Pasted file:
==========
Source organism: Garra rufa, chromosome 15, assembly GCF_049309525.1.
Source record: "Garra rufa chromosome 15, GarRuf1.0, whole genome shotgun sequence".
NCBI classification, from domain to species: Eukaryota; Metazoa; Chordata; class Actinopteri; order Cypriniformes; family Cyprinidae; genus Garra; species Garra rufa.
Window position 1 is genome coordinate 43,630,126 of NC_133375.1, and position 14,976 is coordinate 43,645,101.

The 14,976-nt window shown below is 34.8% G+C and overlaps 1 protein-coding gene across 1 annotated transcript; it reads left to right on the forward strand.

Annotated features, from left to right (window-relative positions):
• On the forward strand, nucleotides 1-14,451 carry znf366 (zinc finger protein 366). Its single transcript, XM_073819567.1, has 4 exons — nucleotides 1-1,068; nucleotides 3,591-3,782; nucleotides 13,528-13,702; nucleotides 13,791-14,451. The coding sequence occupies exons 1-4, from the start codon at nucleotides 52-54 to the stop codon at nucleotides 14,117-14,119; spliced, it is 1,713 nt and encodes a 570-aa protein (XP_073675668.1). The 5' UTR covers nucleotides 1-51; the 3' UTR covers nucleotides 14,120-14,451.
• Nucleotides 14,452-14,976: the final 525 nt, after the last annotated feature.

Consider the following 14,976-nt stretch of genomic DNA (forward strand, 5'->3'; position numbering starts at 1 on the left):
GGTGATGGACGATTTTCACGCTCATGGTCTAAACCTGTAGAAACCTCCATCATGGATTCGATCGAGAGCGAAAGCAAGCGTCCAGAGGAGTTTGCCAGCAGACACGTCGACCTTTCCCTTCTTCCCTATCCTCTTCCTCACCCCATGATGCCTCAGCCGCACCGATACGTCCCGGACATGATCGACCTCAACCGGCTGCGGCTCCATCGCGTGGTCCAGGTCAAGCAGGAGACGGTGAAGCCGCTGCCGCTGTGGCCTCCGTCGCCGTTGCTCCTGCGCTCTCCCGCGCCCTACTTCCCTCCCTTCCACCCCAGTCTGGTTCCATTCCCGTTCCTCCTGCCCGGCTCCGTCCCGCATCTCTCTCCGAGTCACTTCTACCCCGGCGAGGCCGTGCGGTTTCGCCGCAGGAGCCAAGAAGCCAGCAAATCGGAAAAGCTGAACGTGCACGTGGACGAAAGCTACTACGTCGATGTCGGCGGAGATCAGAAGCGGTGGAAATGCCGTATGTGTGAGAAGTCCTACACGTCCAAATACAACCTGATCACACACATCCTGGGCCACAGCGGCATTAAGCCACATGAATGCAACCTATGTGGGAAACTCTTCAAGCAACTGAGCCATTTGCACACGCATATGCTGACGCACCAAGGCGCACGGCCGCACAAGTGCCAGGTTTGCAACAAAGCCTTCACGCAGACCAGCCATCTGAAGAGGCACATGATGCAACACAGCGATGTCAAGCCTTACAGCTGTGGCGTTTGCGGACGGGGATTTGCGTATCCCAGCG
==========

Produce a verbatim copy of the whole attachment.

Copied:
Source organism: Garra rufa, chromosome 15, assembly GCF_049309525.1.
Source record: "Garra rufa chromosome 15, GarRuf1.0, whole genome shotgun sequence".
NCBI classification, from domain to species: Eukaryota; Metazoa; Chordata; class Actinopteri; order Cypriniformes; family Cyprinidae; genus Garra; species Garra rufa.
Window position 1 is genome coordinate 43,630,126 of NC_133375.1, and position 14,976 is coordinate 43,645,101.

The 14,976-nt window shown below is 34.8% G+C and overlaps 1 protein-coding gene across 1 annotated transcript; it reads left to right on the forward strand.

Annotated features, from left to right (window-relative positions):
• On the forward strand, nucleotides 1-14,451 carry znf366 (zinc finger protein 366). Its single transcript, XM_073819567.1, has 4 exons — nucleotides 1-1,068; nucleotides 3,591-3,782; nucleotides 13,528-13,702; nucleotides 13,791-14,451. The coding sequence occupies exons 1-4, from the start codon at nucleotides 52-54 to the stop codon at nucleotides 14,117-14,119; spliced, it is 1,713 nt and encodes a 570-aa protein (XP_073675668.1). The 5' UTR covers nucleotides 1-51; the 3' UTR covers nucleotides 14,120-14,451.
• Nucleotides 14,452-14,976: the final 525 nt, after the last annotated feature.

Consider the following 14,976-nt stretch of genomic DNA (forward strand, 5'->3'; position numbering starts at 1 on the left):
GGTGATGGACGATTTTCACGCTCATGGTCTAAACCTGTAGAAACCTCCATCATGGATTCGATCGAGAGCGAAAGCAAGCGTCCAGAGGAGTTTGCCAGCAGACACGTCGACCTTTCCCTTCTTCCCTATCCTCTTCCTCACCCCATGATGCCTCAGCCGCACCGATACGTCCCGGACATGATCGACCTCAACCGGCTGCGGCTCCATCGCGTGGTCCAGGTCAAGCAGGAGACGGTGAAGCCGCTGCCGCTGTGGCCTCCGTCGCCGTTGCTCCTGCGCTCTCCCGCGCCCTACTTCCCTCCCTTCCACCCCAGTCTGGTTCCATTCCCGTTCCTCCTGCCCGGCTCCGTCCCGCATCTCTCTCCGAGTCACTTCTACCCCGGCGAGGCCGTGCGGTTTCGCCGCAGGAGCCAAGAAGCCAGCAAATCGGAAAAGCTGAACGTGCACGTGGACGAAAGCTACTACGTCGATGTCGGCGGAGATCAGAAGCGGTGGAAATGCCGTATGTGTGAGAAGTCCTACACGTCCAAATACAACCTGATCACACACATCCTGGGCCACAGCGGCATTAAGCCACATGAATGCAACCTATGTGGGAAACTCTTCAAGCAACTGAGCCATTTGCACACGCATATGCTGACGCACCAAGGCGCACGGCCGCACAAGTGCCAGGTTTGCAACAAAGCCTTCACGCAGACCAGCCATCTGAAGAGGCACATGATGCAACACAGCGATGTCAAGCCTTACAGCTGTGGCGTTTGCGGACGGGGATTTGCGTATCCCAGCG